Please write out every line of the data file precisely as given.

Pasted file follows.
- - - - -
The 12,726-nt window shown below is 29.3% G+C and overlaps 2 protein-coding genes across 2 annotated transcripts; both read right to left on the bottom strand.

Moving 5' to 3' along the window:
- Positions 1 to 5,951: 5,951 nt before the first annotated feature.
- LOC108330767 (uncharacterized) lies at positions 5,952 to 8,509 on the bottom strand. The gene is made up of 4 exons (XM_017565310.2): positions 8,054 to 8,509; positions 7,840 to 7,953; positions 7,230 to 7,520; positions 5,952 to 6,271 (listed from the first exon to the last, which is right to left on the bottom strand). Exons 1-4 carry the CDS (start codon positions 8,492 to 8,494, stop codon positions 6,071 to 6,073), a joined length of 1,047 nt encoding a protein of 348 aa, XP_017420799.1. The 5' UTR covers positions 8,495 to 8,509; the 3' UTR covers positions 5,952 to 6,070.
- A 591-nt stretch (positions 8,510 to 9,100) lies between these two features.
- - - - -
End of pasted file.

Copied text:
The 12,726-nt window shown below is 29.3% G+C and overlaps 2 protein-coding genes across 2 annotated transcripts; both read right to left on the bottom strand.

Moving 5' to 3' along the window:
- Positions 1 to 5,951: 5,951 nt before the first annotated feature.
- LOC108330767 (uncharacterized) lies at positions 5,952 to 8,509 on the bottom strand. The gene is made up of 4 exons (XM_017565310.2): positions 8,054 to 8,509; positions 7,840 to 7,953; positions 7,230 to 7,520; positions 5,952 to 6,271 (listed from the first exon to the last, which is right to left on the bottom strand). Exons 1-4 carry the CDS (start codon positions 8,492 to 8,494, stop codon positions 6,071 to 6,073), a joined length of 1,047 nt encoding a protein of 348 aa, XP_017420799.1. The 5' UTR covers positions 8,495 to 8,509; the 3' UTR covers positions 5,952 to 6,070.
- A 591-nt stretch (positions 8,510 to 9,100) lies between these two features.